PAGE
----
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Most of the rest of this book consists of examples of tesuji and problems on which you can practice your reading. One word of warning about the answers to the problems is necessary. In general there will be only one or two answer diagrams, showing how the correct answer succeeds against the opponent's strongest resistance. For the problem read out in this chapter, only the variations of diagrams 7, 20, and perhaps 10 would appear in the answer diagrams. The rest of the reading would be left up to you. Occasionally a wrong answer is shown as a pitfall, and marked 'failure'. Since the opponent's strongest resistance to the correct answer fails, it will not usually be the best move for him to make in actual play. Faced with Black 1 in Dia. 20, for instance, White's best response is not the 'strongest' move at 2, but rather no move at all. In the endgame White should play the hane, (2 at 3), and connect, a variation that would not appear among the answer diagrams. If you respect your opponent's reading ability you will want to avoid many of the even-numbered moves in the answer diagrams of this book. It took us twenty diagrams to get through one problem in this chapter, but most of the problems coming up will not turn out to be so complicated, and even the hard ones should not take so long once you have gotten a grasp of tesuji. The importance of learning tesuji is that you learn where to look for the answer, and can go straight to the move that works without having to waste time thinking about moves that fail.

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2. CAPTURE THE CUTTING STONES Diagram 1 shows the kind of move that this chapter is about. White has one stone on the outside, partly surrounded by black stones but ready to make a dash for the open. Black 1 traps it, blocking its escape and capturing it. Diagram 2 shows the same type of operation, except that now Black 1 captures two white stones. Try as they may, they cannot escape. In the next few pages you will meet more advanced tesuji for trapping enemy stones out in the open or for running them to earth at the edge of the board.

What makes moves like this worth playing is not so much the size of the capture—Black is getting only two points in Dia. 1 and four points in Dia. 2—but the fact that the captured stones were cutting stones. If White, instead of Black, played 1 in Dia. 1 for example, the black stones would be split into two very weak groups, one or the other of which would almost surely die. Contrast this with Dia. 3, where the two white stones are not cutting stones. Black could capture them with a, but that would be only a fourpoint move of little significance. Black should ignore the enemy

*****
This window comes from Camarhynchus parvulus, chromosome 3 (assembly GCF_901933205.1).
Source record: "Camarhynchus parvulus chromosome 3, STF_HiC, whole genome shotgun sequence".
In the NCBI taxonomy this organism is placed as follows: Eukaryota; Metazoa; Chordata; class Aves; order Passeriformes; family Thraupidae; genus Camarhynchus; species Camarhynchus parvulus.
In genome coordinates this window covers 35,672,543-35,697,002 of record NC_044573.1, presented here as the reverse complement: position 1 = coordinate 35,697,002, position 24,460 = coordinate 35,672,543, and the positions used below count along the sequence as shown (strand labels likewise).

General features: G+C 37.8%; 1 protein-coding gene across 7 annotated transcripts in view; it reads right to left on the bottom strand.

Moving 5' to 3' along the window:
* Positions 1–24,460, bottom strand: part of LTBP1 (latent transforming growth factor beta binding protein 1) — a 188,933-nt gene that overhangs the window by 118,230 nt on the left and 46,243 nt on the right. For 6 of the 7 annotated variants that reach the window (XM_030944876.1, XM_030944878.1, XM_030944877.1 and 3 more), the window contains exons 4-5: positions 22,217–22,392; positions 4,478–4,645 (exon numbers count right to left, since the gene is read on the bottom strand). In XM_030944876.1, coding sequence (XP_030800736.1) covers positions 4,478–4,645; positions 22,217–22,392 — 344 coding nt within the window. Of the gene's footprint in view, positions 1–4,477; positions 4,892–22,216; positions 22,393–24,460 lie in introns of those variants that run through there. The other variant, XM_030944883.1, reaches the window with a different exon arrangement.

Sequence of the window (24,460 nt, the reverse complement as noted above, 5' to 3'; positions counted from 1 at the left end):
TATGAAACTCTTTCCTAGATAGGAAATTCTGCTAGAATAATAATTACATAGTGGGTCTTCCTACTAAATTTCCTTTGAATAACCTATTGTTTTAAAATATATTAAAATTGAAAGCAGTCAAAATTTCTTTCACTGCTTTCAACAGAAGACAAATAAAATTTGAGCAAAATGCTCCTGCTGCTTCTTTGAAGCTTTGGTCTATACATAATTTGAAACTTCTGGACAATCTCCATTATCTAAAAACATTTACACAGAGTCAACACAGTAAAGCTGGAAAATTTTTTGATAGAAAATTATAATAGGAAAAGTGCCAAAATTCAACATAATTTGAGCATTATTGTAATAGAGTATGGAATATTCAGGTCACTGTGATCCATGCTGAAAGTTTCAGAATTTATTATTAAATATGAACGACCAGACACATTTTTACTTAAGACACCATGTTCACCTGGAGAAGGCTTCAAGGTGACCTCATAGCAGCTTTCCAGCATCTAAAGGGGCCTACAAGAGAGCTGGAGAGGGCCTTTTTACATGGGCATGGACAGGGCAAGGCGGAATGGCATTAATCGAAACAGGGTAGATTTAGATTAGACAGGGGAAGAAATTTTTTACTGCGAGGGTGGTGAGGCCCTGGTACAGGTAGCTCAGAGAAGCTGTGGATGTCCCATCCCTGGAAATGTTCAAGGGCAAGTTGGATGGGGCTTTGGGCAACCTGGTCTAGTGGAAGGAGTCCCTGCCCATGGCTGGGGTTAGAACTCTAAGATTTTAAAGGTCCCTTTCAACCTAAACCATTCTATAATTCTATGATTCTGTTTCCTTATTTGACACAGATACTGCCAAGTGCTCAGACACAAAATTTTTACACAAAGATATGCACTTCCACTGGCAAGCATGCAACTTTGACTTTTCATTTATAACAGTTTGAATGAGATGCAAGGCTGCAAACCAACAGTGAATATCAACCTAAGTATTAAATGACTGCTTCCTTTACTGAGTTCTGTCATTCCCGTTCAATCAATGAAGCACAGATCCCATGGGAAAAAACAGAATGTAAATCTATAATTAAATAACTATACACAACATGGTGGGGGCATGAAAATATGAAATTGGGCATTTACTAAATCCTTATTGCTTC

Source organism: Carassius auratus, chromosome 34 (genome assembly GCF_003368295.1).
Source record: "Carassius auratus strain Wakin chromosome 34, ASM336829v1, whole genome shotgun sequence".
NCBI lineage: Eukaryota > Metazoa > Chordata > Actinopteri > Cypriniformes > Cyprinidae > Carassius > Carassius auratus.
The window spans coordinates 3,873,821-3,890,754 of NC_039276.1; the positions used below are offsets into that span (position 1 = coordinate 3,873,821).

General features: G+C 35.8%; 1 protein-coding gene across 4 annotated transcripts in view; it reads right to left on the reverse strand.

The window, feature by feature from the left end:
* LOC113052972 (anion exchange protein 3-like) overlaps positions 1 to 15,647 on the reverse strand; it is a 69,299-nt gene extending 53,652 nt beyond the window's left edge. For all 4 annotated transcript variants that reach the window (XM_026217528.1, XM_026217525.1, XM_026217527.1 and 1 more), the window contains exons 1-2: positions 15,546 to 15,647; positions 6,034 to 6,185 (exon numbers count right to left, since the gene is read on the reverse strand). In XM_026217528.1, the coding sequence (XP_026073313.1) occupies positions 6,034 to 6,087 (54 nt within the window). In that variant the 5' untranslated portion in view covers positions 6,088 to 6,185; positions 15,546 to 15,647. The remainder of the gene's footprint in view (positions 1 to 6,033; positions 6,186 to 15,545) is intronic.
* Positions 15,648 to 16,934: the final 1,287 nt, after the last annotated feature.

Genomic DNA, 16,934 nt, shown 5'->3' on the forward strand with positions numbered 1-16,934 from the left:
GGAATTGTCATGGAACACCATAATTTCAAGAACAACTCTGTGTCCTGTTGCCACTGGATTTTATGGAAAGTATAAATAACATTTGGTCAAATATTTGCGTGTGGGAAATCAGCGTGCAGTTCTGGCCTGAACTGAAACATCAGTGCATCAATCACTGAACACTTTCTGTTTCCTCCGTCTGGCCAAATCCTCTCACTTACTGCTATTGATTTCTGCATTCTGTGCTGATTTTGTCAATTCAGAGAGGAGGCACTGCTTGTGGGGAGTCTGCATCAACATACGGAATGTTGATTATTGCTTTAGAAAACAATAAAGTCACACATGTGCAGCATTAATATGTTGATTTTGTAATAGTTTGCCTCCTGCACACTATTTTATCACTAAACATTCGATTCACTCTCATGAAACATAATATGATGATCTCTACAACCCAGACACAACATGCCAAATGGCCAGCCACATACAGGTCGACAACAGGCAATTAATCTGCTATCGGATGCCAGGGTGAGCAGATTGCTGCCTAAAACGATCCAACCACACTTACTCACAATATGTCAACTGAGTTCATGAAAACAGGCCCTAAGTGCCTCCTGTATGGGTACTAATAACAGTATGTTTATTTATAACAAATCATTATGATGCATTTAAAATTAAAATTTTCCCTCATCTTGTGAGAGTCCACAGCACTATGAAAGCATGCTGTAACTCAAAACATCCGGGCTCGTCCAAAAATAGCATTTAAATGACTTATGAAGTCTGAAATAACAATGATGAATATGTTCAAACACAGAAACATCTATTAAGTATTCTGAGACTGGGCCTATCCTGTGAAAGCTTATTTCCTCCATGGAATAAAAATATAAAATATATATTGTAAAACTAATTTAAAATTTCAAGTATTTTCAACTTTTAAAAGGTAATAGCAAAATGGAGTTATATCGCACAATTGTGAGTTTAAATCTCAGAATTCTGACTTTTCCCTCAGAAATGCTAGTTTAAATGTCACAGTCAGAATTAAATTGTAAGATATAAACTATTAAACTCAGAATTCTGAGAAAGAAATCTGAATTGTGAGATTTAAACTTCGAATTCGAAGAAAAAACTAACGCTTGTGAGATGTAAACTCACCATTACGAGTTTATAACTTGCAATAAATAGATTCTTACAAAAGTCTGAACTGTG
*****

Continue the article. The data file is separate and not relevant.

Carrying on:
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stones, extend farther from his position, and try to surround a much larger area.

The Knight's-Move Tesuji.

Dia 1. Black wants to capture the two white stones in the center. Black a, the obvious move, does not work because White can push out between a and ⇒ and escape with a series of ataris, as shown next. Dia. 2. Ataris at 4 and 6 spring White free. Fortunately there is a play that succeeds where Black 1 fails. Dia. 3. This Black 1 is the tesuji; observe its knight's-move relation to Black ⇒, the weak stone that caused the trouble in the previous diagram. After 2 and 3 an atari against Black ⇒ would accomplish nothing, and White is trapped much as in Dia. 2 on the previous page. Dia. 4. Nor can White escape this way. Black 3 stops him. The answers to the following two problems are on the next page. Problem 1. White to play and capture the cutting stones. Problem 2. White to play and capture the cutting stones.

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Answer to problem 1. White 1, a knight's move away from the weak stone @, does the job. Dia. 1a. This is the wrong knight's move. Black 2 makes a neat escape. Answer to problem 2. White 1 traps the black stones. Dia. 2a. If Black plays 2, White has a short ladder.

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The Loose Ladder Tesuji. Dia. 1. If Black is going to get any kind of result out of this position he has to capture the pair of white stones to the right of a, but how? An atari at a would not work. Dia. 2. Black 1 is the tesuji; it sets up a loose ladder.